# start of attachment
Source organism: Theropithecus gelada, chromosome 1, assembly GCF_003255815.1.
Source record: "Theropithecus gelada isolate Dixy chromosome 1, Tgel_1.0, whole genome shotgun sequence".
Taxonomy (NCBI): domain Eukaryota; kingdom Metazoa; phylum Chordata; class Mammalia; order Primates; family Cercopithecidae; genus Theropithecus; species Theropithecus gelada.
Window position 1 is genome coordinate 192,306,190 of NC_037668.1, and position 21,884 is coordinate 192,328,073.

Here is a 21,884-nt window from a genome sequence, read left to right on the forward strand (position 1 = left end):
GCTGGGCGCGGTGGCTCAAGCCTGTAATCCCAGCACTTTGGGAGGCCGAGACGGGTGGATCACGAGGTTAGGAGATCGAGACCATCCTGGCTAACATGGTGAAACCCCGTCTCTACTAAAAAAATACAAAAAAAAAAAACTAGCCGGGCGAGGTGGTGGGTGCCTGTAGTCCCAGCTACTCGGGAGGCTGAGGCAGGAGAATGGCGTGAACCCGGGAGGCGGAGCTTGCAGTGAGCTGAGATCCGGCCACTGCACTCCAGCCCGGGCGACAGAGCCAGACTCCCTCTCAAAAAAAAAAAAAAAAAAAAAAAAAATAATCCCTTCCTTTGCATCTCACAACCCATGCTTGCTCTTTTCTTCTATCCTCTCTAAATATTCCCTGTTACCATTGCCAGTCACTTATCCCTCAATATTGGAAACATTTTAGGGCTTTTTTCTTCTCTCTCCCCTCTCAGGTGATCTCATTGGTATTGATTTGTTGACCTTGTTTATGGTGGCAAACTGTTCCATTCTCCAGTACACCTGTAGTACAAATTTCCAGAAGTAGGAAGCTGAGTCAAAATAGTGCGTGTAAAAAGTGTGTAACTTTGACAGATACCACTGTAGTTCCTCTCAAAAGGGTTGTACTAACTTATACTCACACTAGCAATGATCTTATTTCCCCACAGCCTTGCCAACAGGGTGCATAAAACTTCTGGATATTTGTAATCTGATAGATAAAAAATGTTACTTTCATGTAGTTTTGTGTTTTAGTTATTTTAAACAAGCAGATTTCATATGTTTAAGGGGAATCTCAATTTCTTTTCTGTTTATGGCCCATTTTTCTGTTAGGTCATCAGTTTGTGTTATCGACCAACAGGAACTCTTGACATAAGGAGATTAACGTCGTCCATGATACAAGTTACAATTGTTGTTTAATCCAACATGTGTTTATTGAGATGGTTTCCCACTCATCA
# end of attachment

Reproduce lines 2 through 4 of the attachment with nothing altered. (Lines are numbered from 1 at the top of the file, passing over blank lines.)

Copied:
Source record: "Theropithecus gelada isolate Dixy chromosome 1, Tgel_1.0, whole genome shotgun sequence".
Taxonomy (NCBI): domain Eukaryota; kingdom Metazoa; phylum Chordata; class Mammalia; order Primates; family Cercopithecidae; genus Theropithecus; species Theropithecus gelada.
Window position 1 is genome coordinate 192,306,190 of NC_037668.1, and position 21,884 is coordinate 192,328,073.